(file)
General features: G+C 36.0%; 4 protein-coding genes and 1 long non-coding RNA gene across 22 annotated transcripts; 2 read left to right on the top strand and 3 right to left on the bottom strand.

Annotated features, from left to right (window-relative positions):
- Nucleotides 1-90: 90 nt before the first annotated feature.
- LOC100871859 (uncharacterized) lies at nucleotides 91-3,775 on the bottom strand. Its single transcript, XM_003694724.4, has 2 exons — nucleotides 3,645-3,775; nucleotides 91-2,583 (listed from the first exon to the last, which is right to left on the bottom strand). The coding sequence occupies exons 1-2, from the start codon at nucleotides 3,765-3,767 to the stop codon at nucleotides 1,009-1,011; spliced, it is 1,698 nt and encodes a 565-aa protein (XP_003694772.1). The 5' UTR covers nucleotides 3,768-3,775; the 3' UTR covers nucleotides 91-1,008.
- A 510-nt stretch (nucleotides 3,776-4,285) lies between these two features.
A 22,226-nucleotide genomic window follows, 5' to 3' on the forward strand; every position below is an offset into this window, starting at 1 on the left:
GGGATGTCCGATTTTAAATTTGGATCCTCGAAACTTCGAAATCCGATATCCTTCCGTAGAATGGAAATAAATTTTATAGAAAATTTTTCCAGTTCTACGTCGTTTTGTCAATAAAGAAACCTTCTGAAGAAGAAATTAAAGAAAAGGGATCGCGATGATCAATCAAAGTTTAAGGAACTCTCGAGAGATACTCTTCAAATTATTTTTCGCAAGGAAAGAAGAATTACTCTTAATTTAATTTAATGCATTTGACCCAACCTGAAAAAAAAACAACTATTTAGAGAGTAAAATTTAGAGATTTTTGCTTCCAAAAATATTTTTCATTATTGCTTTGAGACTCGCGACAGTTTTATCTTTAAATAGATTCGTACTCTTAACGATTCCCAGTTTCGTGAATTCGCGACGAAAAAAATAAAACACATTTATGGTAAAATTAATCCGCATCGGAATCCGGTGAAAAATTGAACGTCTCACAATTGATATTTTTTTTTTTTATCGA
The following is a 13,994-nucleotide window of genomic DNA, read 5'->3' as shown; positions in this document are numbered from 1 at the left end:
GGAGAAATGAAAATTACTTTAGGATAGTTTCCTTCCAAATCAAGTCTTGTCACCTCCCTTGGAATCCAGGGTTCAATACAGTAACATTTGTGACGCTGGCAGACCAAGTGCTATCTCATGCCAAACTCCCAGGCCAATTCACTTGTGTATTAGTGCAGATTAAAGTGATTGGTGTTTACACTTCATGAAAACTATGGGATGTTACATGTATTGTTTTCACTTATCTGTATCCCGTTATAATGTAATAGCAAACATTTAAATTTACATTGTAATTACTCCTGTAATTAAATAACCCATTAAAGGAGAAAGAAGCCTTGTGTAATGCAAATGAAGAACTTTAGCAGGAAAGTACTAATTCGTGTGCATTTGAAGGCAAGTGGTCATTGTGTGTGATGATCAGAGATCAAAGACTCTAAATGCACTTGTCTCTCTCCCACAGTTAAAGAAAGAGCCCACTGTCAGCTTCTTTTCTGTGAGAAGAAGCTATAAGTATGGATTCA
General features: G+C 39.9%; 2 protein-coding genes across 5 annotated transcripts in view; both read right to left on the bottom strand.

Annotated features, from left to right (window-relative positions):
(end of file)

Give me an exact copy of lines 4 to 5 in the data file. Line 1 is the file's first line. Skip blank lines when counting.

- LOC100871859 (uncharacterized) lies at nucleotides 91-3,775 on the bottom strand. Its single transcript, XM_003694724.4, has 2 exons — nucleotides 3,645-3,775; nucleotides 91-2,583 (listed from the first exon to the last, which is right to left on the bottom strand). The coding sequence occupies exons 1-2, from the start codon at nucleotides 3,765-3,767 to the stop codon at nucleotides 1,009-1,011; spliced, it is 1,698 nt and encodes a 565-aa protein (XP_003694772.1). The 5' UTR covers nucleotides 3,768-3,775; the 3' UTR covers nucleotides 91-1,008.
- A 510-nt stretch (nucleotides 3,776-4,285) lies between these two features.